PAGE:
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Cox v. Feather

United States District Court, W.D. Washington, Seattle

April 22, 2014

DOUGLAS MICHAEL COX, Petitioner,
v.
MARION FEATHER, Respondent.

ORDER DENYING MOTION TO VACATE, SET ASIDE, OR CORRECT SENTENCE UNDER 28 U.S.C. 2255

ROBERT S. LASNIK, District Judge.

I. INTRODUCTION

This matter comes before the Court on Petitioner Douglas Michael Cox's motion to vacate, correct, or set aside his sentence pursuant to 28 U.S.C. § 2255. Dkt. #1.[1] Petitioner challenges the sentence imposed after he pled guilty to armed bank robbery in CR08-399RSL. Dkt. #1 at 1. Having considered the memoranda and exhibits submitted by the parties, and the remainder of the record, the Court DENIES Petitioner's § 2255 motion.

II. BACKGROUND

On December 3, 2008, a grand jury returned an indictment charging Petitioner with one count of bank robbery in violation of 18 U.S.C. § 2113(a). CR #4. He was arrested less than one week later. CR #9. On April 14, 2009, Petitioner pled guilty to one count of armed bank robbery as described in the superseding information. CR #29 at 1-2. By signing the plea agreement, Petitioner acknowledged that he understood that he may be sentenced to up to 25 years of imprisonment followed by up to five years of supervised release. Id. at 2-3. Under Fed. R. Crim. P. 11(c)(1)(C), Petitioner and the government agreed that the appropriate sentence for the crime committed was 235 months of imprisonment. Id. at 5. This sentence accounted for the fact that Petitioner would likely be considered a career offender pursuant to Section 4B1.1 of the United States Sentencing Guidelines Manual ("Guidelines"). Id . The Court accepted the plea agreement and was therefore bound by the parties' agreed sentence. CR #33; Fed. R. Crim. P. 11(c)(1)(C).

On July 10, 2009, Petitioner was sentenced to 235 months of imprisonment to run concurrently with the sentence imposed for violating the terms of his supervised release in an earlier criminal matter, CR02-257RSL. Dkt. #40 at 2. Petitioner's sentence included five years of supervised release following his release from prison. Id. at 3. He was also ordered to pay restitution in the amount of $369.00, plus any amount of restitution outstanding from his earlier conviction. Id. at 4-5. During the sentencing hearing, the Court adopted the Guidelines calculations in the Pre-sentence Report. Dkt. #42 at 11. In doing so, the Court applied the following increases to Petitioner's base offense level of 20: two levels because property belonging to a financial institution was taken, U.S.S.G. § 2B3.1(b)(1); three levels because a dangerous weapon was brandished or possessed during the crime, id. 2B3.1(b)(2); one level because the loss amounted to more than $10, 000, but less than $50, 000, id. 2B3.1(b)(7); and two levels for reckless endangerment during flight, id. 3C1.2. The Court found that the career offender enhancement applied to Petitioner and decreased his base offense level by three levels for acceptance of responsibility.[2] Dkt. #42 at 11. As a result, the Court determined that Petitioner's offense level was 31 and the applicable advisory Guidelines range was 188-235 months. Id . Petitioner did not appeal.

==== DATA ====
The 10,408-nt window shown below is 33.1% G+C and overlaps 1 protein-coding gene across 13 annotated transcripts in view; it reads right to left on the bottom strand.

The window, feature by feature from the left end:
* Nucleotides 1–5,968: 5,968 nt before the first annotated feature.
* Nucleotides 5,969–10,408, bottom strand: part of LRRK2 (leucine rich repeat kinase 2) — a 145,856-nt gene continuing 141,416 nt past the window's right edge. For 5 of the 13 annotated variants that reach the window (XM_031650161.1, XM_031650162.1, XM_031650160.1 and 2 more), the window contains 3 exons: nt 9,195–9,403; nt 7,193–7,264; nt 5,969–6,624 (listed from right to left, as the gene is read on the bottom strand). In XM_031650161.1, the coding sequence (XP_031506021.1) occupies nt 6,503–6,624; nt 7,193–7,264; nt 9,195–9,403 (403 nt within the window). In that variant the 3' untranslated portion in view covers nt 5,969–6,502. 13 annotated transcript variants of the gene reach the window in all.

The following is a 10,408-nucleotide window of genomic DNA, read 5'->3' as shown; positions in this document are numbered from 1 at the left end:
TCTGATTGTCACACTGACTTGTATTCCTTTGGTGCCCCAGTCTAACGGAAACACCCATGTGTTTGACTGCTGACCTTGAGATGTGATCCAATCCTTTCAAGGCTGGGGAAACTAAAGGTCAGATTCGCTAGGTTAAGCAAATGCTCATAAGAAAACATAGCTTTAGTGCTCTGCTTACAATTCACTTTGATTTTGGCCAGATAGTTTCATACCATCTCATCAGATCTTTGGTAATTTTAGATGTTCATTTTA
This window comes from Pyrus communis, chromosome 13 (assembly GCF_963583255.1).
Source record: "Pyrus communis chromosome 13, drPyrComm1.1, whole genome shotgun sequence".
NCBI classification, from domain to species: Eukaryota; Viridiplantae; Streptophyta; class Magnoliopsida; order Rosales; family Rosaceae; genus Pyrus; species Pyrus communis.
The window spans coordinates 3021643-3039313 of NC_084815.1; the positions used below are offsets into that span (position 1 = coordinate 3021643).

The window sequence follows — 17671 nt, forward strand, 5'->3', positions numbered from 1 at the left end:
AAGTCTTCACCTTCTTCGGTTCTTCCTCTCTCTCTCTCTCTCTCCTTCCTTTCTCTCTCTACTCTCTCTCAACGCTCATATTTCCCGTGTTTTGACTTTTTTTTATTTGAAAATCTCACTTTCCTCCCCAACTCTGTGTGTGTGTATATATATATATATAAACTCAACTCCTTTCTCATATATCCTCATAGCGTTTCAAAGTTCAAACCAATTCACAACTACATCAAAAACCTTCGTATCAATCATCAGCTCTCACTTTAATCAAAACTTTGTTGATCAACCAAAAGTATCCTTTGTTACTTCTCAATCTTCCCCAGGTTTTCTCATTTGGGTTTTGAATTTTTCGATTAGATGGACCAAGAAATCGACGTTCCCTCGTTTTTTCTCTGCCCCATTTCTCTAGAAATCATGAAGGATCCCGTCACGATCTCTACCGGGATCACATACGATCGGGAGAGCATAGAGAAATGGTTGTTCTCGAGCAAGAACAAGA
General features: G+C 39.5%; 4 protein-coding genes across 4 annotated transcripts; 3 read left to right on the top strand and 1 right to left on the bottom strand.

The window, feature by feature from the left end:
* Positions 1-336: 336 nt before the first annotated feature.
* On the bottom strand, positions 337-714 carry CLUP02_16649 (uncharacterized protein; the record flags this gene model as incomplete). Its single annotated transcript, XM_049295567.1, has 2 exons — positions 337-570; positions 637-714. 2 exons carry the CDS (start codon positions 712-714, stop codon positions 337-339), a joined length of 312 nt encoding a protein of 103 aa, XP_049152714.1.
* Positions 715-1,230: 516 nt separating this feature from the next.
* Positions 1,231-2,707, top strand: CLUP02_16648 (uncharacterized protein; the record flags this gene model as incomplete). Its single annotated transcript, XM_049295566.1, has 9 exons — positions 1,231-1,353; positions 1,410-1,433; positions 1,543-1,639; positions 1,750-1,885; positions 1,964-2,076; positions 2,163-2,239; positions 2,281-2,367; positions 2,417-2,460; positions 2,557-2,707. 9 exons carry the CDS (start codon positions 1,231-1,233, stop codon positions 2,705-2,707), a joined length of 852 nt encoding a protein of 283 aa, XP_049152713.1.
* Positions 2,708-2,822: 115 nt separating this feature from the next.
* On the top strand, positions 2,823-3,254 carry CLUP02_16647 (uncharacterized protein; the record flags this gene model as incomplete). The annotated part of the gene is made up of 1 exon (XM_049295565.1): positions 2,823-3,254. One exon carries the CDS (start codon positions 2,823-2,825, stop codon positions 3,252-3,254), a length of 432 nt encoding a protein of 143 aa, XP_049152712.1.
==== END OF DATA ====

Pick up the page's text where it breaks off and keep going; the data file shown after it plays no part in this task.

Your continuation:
Petitioner filed his § 2255 motion to vacate on November 11, 2013.[3] Dkt. #1. Petitioner argues that his constitutional rights were violated when the Court applied several enhancements to his base offense level under the Guidelines. Relying on the Supreme Court's recent decision in Alleyne v. United States, ___ U.S. ___ , 133 S.Ct. 2151, 186 L.Ed.2d 314 (2013), Petitioner contends that the facts supporting these enhancements must be found by a jury, not a judge, because they increase the mandatory minimum sentence. In addition, Petitioner claims that his guilty plea was not intelligent because his counsel, the Court, and the government failed to advise him of the elements of armed robbery. Id. at 6-7.

III. DISCUSSION

A. Timeliness

A motion by a federal prisoner for post conviction relief under 28 U.S.C. § 2255 is subject to a one-year statute of limitation. This one-year limitation period runs from the latest of the following four events: (1) the date the judgment of conviction becomes final; (2) the date a government-created impediment to filing is removed; (3) the date the right asserted is initially recognized by the Supreme Court, if that right has been newly recognized and made retroactively applicable to cases on collateral review; or (4) the date the facts supporting the claims become discoverable. 28 U.S.C. § 2255(f)(1)-(4).

Here, subsections (f)(1), (f)(2), and (f)(4) are not applicable. First, when a federal prisoner does not seek direct review, a judgment of conviction becomes final at the expiration of the time during which he could have sought review by direct appeal. United States v. Schwartz , 274 F.3d 1220, 1223 (9th Cir. 2001). The date by which Petitioner was required to file a notice of appeal was 14 days after the Court entered the judgment in his case. Fed. R. App. P. 4(b)(1)(A). Therefore, Petitioner's conviction became final on July 25, 2011.[4] See CR #37. Second, with respect to subsections (f)(2) and (f)(4), Petitioner does not suggest that a government-created impediment was recently removed or that he recently discovered facts that support his claims.

Rather, Petitioner contends that his motion is timely pursuant to § 2255(f)(3) because the Supreme Court's decision in Alleyne is substantive and applies retroactively to cases on collateral review. Dkt. #1 at 2-3. In Alleyne, the Supreme Court held that any fact that increases the mandatory minimum sentence must be submitted to the jury and proved beyond a reasonable doubt. 133 S.Ct. at 2155. A § 2255 motion asserting a newly recognized right is timely if it is filed within one year of the date on which the right was recognized by the Supreme Court and that right has been made retroactively applicable to cases on collateral review. Petitioner's argument that his motion is timely based on the new right recognized in Alleyne fails for two reasons.